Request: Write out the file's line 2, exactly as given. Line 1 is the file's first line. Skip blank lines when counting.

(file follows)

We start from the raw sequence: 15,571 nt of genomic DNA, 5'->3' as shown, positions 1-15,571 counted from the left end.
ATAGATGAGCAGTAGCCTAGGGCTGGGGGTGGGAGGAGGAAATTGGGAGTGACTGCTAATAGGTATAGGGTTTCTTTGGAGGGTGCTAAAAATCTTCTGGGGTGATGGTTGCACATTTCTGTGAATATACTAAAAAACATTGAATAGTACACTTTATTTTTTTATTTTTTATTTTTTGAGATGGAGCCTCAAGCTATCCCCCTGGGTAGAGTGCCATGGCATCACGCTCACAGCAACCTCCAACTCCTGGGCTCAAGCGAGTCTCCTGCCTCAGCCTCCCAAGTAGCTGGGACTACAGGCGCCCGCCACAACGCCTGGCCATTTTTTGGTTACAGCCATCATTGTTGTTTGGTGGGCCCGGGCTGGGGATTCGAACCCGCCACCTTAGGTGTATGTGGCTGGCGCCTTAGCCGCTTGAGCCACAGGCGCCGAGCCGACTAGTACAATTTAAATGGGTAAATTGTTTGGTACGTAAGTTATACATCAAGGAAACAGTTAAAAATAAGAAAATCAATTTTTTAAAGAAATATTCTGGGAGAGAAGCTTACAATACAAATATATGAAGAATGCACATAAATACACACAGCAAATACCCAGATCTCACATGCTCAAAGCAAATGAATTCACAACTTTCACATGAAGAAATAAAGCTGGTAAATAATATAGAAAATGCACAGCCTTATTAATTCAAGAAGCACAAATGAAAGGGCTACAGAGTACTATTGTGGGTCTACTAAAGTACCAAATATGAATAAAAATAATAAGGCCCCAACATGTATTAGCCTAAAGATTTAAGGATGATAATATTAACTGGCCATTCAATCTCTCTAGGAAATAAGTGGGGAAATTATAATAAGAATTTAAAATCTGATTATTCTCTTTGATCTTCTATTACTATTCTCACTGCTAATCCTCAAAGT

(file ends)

ATAGATGAGCAGTAGCCTAGGGCTGGGGGTGGGAGGAGGAAATTGGGAGTGACTGCTAATAGGTATAGGGTTTCTTTGGAGGGTGCTAAAAATCTTCTGGGGTGATGGTTGCACATTTCTGTGAATATACTAAAAAACATTGAATAGTACACTTTATTTTTTTATTTTTTATTTTTTGAGATGGAGCCTCAAGCTATCCCCCTGGGTAGAGTGCCATGGCATCACGCTCACAGCAACCTCCAACTCCTGGGCTCAAGCGAGTCTCCTGCCTCAGCCTCCCAAGTAGCTGGGACTACAGGCGCCCGCCACAACGCCTGGCCATTTTTTGGTTACAGCCATCATTGTTGTTTGGTGGGCCCGGGCTGGGGATTCGAACCCGCCACCTTAGGTGTATGTGGCTGGCGCCTTAGCCGCTTGAGCCACAGGCGCCGAGCCGACTAGTACAATTTAAATGGGTAAATTGTTTGGTACGTAAGTTATACATCAAGGAAACAGTTAAAAATAAGAAAATCAATTTTTTAAAGAAATATTCTGGGAGAGAAGCTTACAATACAAATATATGAAGAATGCACATAAATACACACAGCAAATACCCAGATCTCACATGCTCAAAGCAAATGAATTCACAACTTTCACATGAAGAAATAAAGCTGGTAAATAATATAGAAAATGCACAGCCTTATTAATTCAAGAAGCACAAATGAAAGGGCTACAGAGTACTATTGTGGGTCTACTAAAGTACCAAATATGAATAAAAATAATAAGGCCCCAACATGTATTAGCCTAAAGATTTAAGGATGATAATATTAACTGGCCATTCAATCTCTCTAGGAAATAAGTGGGGAAATTATAATAAGAATTTAAAATCTGATTATTCTCTTTGATCTTCTATTACTATTCTCACTGCTAATCCTCAAAGT